Houston, We Still Have a Problem

Halliburton is one of the world’s largest providers of products
and services to the oil and gas industries. They are also one of
the most delinquent companies in terms of corporate accountability.
And, oh yeah, Vice President Cheney is the company’s former CEO.
This week Halliburton shareholders will gather in Houston to
celebrate 2004 revenues of more than $20 billion. Not bad for a
company
under investigation by the FBI, SEC, and Justice Department

among others.

The Corp Watch report details Halliburton offenses in 2004 —
years after the company’s questionable business practices were
initially outed. Protesters will be taking to the streets to object
to a continuous blind-eye turned to this Eddie Haskell of the
corporate world. Observers speculate there may be more people
gathered in Houston to protest the litany of wrongdoings done by
Halliburton than shareholders attending the annual meeting at the
Four Seasons Hotel.

The company’s ties to the Bush administration clearly have not
been severed. Earlier this month, the US Army bestowed a $72.2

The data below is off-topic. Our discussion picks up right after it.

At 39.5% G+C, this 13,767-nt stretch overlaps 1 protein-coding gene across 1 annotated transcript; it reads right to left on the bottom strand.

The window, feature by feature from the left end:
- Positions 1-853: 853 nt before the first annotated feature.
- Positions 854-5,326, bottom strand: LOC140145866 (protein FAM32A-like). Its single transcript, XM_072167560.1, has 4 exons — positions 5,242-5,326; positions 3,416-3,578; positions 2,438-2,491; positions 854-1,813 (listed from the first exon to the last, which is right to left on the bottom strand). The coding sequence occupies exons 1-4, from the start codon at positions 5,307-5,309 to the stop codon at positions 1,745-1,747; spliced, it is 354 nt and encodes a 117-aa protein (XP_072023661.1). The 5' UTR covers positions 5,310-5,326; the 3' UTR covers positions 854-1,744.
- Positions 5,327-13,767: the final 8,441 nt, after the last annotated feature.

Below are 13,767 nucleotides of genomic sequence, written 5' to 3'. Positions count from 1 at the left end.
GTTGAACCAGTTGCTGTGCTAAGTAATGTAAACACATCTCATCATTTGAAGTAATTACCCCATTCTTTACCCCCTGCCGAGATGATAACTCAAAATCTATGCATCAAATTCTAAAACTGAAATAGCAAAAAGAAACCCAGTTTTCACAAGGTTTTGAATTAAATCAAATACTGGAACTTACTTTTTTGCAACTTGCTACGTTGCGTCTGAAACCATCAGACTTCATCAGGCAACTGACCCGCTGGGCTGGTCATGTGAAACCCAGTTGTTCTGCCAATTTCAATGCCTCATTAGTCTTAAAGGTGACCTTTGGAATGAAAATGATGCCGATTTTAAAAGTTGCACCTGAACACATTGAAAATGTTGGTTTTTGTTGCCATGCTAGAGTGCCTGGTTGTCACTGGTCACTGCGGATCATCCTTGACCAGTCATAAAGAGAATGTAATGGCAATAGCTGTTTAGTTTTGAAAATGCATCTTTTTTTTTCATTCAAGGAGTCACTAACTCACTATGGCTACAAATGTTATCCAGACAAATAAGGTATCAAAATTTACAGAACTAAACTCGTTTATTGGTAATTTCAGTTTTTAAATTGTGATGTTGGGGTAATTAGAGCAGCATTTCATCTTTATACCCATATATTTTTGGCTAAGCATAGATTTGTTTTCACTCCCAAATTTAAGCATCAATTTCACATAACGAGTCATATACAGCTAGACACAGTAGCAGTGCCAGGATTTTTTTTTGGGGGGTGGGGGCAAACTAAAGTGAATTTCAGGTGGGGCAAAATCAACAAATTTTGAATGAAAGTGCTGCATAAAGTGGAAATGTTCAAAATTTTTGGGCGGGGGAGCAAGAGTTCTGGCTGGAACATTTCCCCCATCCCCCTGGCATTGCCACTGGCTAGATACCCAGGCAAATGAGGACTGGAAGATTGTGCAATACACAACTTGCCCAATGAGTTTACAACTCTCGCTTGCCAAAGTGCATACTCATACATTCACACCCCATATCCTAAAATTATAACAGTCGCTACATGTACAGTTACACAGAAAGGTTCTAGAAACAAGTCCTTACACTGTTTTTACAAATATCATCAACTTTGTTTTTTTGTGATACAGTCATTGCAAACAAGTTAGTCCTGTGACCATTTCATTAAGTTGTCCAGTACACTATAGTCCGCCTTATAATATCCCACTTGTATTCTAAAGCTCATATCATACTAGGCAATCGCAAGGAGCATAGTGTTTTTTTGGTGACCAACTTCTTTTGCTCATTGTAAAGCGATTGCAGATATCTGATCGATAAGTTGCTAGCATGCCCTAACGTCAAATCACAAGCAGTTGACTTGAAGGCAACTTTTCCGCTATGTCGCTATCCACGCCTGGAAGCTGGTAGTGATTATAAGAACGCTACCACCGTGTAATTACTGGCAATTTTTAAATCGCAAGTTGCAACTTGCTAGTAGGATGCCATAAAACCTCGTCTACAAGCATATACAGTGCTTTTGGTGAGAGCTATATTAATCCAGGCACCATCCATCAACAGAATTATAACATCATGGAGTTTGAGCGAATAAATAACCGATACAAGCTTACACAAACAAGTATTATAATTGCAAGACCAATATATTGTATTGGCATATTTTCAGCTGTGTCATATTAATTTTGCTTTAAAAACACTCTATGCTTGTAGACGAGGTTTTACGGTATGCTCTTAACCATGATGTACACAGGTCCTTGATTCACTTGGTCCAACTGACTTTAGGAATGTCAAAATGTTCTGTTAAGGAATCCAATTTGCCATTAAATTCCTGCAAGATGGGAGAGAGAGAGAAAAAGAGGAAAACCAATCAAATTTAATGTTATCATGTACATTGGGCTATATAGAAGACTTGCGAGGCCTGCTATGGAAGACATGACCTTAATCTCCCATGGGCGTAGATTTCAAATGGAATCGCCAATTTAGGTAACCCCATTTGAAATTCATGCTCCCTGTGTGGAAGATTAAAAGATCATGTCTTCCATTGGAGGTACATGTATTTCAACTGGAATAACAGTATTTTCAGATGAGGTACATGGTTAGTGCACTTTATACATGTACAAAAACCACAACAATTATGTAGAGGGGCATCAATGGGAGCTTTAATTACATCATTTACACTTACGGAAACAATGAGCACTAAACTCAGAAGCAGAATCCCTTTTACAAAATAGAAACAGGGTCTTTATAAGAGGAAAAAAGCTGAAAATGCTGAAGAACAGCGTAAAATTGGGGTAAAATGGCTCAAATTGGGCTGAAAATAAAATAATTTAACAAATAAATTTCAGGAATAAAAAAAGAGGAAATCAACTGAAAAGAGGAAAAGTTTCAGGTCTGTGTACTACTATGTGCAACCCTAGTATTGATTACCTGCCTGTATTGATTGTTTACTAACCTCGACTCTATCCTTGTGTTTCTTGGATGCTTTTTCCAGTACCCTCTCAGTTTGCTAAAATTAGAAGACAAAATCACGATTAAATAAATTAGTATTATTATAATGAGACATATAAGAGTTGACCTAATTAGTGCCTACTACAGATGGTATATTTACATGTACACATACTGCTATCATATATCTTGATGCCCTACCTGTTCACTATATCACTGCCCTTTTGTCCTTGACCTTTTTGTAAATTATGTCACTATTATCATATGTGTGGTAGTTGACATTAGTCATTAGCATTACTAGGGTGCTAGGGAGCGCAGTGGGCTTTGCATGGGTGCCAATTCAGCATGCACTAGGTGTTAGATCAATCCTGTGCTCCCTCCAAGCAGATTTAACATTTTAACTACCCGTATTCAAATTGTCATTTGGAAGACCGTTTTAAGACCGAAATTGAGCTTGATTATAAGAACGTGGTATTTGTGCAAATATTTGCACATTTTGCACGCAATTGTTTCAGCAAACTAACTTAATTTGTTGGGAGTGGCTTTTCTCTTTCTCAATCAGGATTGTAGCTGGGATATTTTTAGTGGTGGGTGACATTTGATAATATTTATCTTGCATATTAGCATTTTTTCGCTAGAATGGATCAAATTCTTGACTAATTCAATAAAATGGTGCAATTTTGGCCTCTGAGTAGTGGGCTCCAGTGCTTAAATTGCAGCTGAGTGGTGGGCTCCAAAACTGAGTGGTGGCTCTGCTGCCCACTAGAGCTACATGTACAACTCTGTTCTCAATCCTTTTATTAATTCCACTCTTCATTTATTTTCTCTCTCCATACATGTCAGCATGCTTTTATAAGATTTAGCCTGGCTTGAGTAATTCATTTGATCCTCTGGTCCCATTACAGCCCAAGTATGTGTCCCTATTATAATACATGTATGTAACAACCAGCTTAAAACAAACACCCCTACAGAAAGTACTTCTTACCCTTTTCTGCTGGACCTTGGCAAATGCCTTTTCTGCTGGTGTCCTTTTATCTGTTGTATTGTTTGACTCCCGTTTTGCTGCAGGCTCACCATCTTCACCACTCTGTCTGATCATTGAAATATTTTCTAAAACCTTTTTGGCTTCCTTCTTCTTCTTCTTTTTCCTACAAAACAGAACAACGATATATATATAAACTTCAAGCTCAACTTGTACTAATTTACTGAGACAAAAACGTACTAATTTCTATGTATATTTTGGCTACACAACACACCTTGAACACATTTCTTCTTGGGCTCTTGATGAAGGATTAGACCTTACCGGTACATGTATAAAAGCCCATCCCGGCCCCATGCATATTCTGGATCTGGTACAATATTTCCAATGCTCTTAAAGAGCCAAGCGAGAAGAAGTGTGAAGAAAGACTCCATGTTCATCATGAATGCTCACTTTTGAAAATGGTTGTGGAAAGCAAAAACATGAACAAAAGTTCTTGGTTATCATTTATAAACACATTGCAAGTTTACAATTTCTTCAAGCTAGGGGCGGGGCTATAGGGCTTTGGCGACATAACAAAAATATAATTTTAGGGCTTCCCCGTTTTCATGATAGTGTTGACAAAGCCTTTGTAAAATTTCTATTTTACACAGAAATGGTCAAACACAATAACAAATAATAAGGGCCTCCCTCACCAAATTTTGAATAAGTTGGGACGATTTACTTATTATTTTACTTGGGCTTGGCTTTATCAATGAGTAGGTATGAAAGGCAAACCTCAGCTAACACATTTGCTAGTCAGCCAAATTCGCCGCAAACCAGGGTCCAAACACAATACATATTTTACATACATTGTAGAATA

million bonus upon Halliburton subsidiary Kellogg, Brown, &
Root (KBR) for logistics work in Iraq.

Over a third of Halliburton’s 2004 revenues came from US
government contracts in Iraq, millions of which almost certainly
the result of still-disputed over-charging. Corporate crime
notwithstanding, Halliburton continues to obtain government
contracts in Iraq and raked in nearly twice in 2004 what it did in
2003.

Corporate accountability watch-dog groups, such as Corp Watch,
and other independent agents continue to bring the facts of
Halliburton’s crimes to light. Protesters that will picket outside
the Four Seasons in Houston have one simple request; that
Halliburton be investigated and rightly punished for siphoning
funds from Iraqis and US taxpayers.
Marca Bradt

Go there >>
Houston, We
Still Have a Problem

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